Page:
Despite its importance in our everyday lives, CS&E has historically attracted little attention from the software engineering community. Indeed, the development of CS&E software differs significantly from the development of business information systems, from which many of the software engineering best practices, tools and techniques have been drawn. These differences include, for example:
- CS&E projects are often exploring unknown science, making it difficult to determine a concrete set of requirements a priori.
- For the same reason, a test oracle may not exist (for example, the physical data needed to validate a simulation may not exist). The lack of an oracle clearly poses challenges to the development of a testing strategy.
- The software development process for CS&E application development may differ profoundly from traditional software engineering processes. For example, one scientific computing workflow, dubbed the “lone researcher”, involves a single scientist developing a system to test a hypothesis. Once the system runs correctly and returns its results, the scientist has no further need of the system. This approach contrasts with more typical software engineering lifecycle models, in which the useful life of the software is expected to begin, not end, after the first correct execution.
- CS&E applications often require more computing resources than are available on a typical workstation. Existing solutions for providing more computational resources (e.g., clusters, supercomputers, grids) can be difficult to use, resulting in additional software engineering challenges.
- CS&E developers may have no formal knowledge of software engineering tools and techniques, and may be developing software in a very isolated fashion. For example, it is common for a single scientist in a lab to take on the (formal or informal) role of software developer and to have to rely solely on web resources to acquire the relevant development knowledge.
Recent endeavors to bring the software engineering and CS&E communities together include two special issues of IEEE Software (July/August 2008 and January 2009) and this current ICSE workshop series. The 2008 workshop [http://www.ua.edu/~SECSE08 ] brought together computational scientists, software engineering researchers and software developers to explore issues such as:
- Those characteristics of CS&E which distinguish it from general business software development;
- The different contexts in which CS&E developments take place;
- The quality goals of CS&E;
- How the perceived chasm between the CS&E and software engineering communities might be bridged.
This 2009 workshop will build on the results of the previous workshop.
Similar to the format of the 2008 workshop, in addition to presentation and discussion of the accepted position papers, significant time during the 2009 workshop will be devoted to the continuation of discussions from previous workshops and to general open discussion.
We encourage submission of position papers or statements of interest from members of the software engineering and CS&E communities. Position papers of at most eight pages are solicited to address issues including but not limited to:
- Case studies of software development processes used in CS&E applications.
- Measures of software development productivity appropriate to CS&E applications.
- Lessons learned from the development of CS&E applications.
- Software engineering metrics and tool support for CS&E applications.
- The use of empirical studies to better understand the environment, tools, languages, and processes used in CS&E application development and how they might be improved.
The organizing committee hopes for participation from a broad range of stakeholders from across the software engineering, computational science/engineering, and grid computing communities. We especially encourage members of the CS&E application community to submit practical experience papers. Papers on related topics are also welcome. Please contact the organizers with any questions about the relevance of particular topics. Accepted position papers will appear in the ICSE workshop proceedings and appear in the IEEExplore Digital Library.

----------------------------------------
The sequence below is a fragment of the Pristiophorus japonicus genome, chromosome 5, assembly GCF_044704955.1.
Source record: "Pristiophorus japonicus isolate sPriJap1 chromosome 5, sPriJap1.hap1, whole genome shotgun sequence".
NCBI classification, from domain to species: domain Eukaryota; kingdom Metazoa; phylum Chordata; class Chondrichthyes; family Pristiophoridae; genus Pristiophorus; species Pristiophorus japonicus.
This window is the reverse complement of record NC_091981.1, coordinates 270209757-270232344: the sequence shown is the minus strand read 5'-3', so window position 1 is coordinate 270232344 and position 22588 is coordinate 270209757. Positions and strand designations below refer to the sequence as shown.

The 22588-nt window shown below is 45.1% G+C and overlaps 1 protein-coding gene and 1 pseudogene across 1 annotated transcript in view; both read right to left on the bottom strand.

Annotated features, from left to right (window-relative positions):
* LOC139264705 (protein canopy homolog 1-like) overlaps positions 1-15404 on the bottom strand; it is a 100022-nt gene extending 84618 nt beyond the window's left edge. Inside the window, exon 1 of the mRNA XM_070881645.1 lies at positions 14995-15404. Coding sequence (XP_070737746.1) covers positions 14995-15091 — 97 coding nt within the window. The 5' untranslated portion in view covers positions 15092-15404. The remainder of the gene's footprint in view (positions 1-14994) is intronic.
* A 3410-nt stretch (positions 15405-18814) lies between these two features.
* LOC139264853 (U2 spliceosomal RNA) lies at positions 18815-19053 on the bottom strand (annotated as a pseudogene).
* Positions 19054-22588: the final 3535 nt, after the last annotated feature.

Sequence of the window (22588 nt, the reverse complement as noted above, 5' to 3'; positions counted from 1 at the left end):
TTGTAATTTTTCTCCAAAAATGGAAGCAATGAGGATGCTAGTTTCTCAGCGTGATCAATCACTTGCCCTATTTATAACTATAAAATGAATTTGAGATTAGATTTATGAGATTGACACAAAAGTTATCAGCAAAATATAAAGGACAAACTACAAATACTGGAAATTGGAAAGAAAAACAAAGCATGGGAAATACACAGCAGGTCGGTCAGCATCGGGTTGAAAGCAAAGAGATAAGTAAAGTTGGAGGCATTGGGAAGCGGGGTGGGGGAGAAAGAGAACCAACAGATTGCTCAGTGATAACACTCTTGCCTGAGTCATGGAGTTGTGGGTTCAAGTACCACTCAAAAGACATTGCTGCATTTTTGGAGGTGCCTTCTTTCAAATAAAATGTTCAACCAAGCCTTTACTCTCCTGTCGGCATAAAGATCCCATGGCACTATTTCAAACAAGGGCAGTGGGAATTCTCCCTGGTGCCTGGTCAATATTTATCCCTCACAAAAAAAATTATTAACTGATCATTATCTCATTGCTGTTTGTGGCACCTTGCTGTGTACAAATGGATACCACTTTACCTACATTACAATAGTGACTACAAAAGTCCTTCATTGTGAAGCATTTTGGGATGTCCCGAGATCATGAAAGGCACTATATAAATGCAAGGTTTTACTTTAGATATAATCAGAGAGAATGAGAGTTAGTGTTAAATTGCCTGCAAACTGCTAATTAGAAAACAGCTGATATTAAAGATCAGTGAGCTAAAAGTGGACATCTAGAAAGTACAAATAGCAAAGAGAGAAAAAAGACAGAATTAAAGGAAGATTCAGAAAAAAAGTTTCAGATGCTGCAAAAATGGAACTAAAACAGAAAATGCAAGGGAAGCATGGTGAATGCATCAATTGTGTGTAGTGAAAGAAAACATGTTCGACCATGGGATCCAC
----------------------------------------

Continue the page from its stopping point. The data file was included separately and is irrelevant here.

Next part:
Please observe the following:
- Position papers should be at most 8 pages.
- Format your paper according to the ICSE 2009 paper guidelines.
- Submit your paper in PDF format to email@example.com.
- Deadline for submission: January 19, 2009
- Submission notification: February 6, 2009.
- Jeffrey Carver, University of Alabama, USA (chair of the organizing committee)
- Steve Easterbrook, University of Toronto, Canada
- Tom Epperly, Lawrence Livermore National Laboratory, USA
- Michael Heroux, Sandia National Laboratories, USA
- Lorin Hochstein, USC-ISI, USA
- Diane Kelly, Royal Military College of Canada
- Chris Morris, Daresbury Laboratory, UK
- Judith Segal, The Open University, UK
- Greg Wilson, University of Toronto, Canada
Over 1900 people have already responded to our survey of how scientists use computers, and it still has two weeks left to run. Our next task will be to analyze the data we’ve collected, which (among other things) means coding people’s free-form descriptions of their specialties so that we can talk about physicists and chemists as opposed to “this one person who’s doing N-brane quantum foam approximations to multiversal steady-state thingummies”.
Except: are “physics” and “chemistry” too broad? At that level, there are only a handful of sciences: astronomy, geology, biology, mathematics, psychology, um, computing, er, Curly, Larry, and Moe. Or maybe you’d distinguish “ecology” from “biology”. Or “oceanography” from something else, or — you see the problem. Rather than making up our own classification scheme, I’d like to adopt one that’s widely used and generally intelligible, but I’m having trouble finding one. Yahoo!, Wikipedia, and other web sites have incompatible (and idiosyncratic) divisions; the Dewey Decimal System and other library schemes have a very 19th Century view of science, and the ACM/IEEE publication codes are domain-specific.
If anyone can point me at something else (ideally, something with about two dozen categories — that feels like it ought to be about right, just from eyeballing the data we have so far), I’d be grateful.
1731 people have completed our survey of how scientists use computers since it went online three weeks ago. That’s pretty cool, but I’d like to double the number (at least). If you consider yourself a working scientist, and haven’t taken the survey yet, please take a moment and do so. If you aren’t a scientist, but know some, please pass on the link: